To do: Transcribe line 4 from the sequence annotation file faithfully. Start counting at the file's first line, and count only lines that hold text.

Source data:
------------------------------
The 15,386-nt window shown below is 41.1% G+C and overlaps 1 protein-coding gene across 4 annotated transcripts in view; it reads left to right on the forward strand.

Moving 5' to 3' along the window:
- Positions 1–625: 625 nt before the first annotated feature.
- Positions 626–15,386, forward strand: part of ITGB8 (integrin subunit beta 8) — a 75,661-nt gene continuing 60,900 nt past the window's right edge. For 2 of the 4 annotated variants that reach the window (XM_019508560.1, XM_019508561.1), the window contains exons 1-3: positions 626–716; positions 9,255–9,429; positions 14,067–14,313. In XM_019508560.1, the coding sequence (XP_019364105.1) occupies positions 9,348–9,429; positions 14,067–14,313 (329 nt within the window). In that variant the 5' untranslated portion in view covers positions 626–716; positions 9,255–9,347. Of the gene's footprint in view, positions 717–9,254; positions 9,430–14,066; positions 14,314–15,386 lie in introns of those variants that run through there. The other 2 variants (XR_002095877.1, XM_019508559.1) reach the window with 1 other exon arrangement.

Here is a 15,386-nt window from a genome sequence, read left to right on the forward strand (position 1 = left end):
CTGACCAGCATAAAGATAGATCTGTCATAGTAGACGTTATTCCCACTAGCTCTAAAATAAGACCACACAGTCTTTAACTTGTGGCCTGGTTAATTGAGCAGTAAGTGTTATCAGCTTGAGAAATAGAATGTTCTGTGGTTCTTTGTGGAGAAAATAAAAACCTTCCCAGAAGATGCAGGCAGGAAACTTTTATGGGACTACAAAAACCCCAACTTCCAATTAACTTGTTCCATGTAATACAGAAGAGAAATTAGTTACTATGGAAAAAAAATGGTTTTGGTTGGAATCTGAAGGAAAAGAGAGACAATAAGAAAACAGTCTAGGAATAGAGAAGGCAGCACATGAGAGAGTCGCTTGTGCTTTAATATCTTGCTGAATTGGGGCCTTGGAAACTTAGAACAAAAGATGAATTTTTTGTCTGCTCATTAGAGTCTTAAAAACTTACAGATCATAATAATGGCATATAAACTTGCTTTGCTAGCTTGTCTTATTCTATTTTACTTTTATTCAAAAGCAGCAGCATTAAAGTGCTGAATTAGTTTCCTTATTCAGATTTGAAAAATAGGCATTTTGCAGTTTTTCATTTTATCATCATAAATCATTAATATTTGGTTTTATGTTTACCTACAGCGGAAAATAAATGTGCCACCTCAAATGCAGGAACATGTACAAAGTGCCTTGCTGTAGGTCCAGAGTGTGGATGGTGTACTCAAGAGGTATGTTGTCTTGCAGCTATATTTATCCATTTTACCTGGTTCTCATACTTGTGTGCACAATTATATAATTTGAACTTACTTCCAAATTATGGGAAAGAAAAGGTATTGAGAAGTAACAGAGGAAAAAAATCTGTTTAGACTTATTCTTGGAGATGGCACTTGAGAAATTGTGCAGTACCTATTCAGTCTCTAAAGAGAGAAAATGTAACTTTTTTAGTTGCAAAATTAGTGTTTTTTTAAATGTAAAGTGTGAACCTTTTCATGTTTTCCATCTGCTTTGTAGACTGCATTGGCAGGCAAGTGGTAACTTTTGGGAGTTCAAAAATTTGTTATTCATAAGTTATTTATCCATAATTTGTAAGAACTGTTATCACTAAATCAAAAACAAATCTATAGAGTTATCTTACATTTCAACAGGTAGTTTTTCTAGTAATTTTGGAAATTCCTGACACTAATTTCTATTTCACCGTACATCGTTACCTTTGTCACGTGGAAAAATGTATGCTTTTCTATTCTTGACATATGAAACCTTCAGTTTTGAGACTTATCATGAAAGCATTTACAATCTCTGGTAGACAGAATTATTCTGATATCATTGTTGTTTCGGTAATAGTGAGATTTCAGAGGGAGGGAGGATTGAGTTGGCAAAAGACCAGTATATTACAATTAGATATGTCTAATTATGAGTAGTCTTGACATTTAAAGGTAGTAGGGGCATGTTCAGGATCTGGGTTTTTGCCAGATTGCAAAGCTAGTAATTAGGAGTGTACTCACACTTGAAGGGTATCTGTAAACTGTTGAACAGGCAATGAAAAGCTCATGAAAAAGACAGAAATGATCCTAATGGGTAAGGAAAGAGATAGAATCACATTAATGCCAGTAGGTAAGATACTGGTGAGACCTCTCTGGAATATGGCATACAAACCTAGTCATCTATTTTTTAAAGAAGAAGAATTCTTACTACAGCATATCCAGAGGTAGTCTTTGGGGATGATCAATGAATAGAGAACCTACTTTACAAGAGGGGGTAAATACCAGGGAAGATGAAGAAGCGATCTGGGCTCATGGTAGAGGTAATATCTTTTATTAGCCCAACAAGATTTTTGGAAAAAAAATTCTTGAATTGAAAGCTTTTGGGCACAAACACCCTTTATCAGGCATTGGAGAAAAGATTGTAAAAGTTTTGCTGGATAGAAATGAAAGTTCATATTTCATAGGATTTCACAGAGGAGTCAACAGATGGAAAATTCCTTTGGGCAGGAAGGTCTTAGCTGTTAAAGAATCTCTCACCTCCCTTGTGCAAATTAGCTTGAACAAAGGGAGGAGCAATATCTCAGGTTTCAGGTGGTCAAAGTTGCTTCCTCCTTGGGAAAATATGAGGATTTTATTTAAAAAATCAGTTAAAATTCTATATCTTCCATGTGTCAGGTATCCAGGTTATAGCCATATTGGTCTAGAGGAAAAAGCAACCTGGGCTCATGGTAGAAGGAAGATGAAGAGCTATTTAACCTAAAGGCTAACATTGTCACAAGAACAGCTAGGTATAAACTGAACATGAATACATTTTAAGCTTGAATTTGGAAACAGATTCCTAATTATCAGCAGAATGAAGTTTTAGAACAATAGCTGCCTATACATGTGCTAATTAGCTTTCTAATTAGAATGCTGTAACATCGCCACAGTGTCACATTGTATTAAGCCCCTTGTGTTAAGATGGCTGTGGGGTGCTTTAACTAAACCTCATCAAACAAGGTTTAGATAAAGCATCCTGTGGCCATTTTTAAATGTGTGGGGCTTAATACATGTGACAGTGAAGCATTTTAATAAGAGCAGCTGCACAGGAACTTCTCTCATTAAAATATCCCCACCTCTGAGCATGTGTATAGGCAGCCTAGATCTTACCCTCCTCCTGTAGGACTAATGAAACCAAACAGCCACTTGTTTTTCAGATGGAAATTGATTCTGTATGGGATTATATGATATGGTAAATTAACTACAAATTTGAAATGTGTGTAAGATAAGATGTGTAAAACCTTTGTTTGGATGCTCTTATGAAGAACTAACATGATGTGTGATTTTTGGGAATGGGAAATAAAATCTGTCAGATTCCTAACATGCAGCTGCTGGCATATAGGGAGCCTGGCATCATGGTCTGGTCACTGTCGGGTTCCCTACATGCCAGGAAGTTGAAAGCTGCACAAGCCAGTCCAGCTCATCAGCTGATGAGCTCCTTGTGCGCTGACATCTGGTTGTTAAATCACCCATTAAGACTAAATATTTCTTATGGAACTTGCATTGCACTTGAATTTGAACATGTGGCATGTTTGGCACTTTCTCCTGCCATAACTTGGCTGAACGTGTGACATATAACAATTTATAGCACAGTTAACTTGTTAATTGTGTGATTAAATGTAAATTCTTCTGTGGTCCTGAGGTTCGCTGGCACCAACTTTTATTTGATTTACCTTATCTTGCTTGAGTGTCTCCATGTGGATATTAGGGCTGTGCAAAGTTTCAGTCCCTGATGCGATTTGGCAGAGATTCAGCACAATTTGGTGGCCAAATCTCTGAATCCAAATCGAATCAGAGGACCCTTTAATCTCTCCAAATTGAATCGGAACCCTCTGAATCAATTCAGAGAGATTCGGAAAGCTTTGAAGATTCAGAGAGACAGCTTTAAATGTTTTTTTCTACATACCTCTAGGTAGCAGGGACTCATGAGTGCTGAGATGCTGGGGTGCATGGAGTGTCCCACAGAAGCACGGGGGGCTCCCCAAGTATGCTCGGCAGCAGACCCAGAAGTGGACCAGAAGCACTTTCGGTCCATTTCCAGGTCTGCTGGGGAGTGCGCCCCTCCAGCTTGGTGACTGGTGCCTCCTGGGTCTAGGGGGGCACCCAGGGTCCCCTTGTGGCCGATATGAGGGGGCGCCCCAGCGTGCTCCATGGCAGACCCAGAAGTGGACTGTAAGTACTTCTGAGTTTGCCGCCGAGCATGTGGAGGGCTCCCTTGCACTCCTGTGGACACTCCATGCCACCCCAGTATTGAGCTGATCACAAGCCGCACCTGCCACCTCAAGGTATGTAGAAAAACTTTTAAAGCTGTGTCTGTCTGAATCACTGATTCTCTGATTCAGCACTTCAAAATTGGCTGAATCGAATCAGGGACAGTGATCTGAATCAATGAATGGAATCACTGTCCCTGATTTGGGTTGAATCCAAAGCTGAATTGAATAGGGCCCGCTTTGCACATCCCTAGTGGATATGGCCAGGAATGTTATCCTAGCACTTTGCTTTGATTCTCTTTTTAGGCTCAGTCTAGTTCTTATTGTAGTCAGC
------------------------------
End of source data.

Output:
- Positions 626–15,386, forward strand: part of ITGB8 (integrin subunit beta 8) — a 75,661-nt gene continuing 60,900 nt past the window's right edge. For 2 of the 4 annotated variants that reach the window (XM_019508560.1, XM_019508561.1), the window contains exons 1-3: positions 626–716; positions 9,255–9,429; positions 14,067–14,313. In XM_019508560.1, the coding sequence (XP_019364105.1) occupies positions 9,348–9,429; positions 14,067–14,313 (329 nt within the window). In that variant the 5' untranslated portion in view covers positions 626–716; positions 9,255–9,347. Of the gene's footprint in view, positions 717–9,254; positions 9,430–14,066; positions 14,314–15,386 lie in introns of those variants that run through there. The other 2 variants (XR_002095877.1, XM_019508559.1) reach the window with 1 other exon arrangement.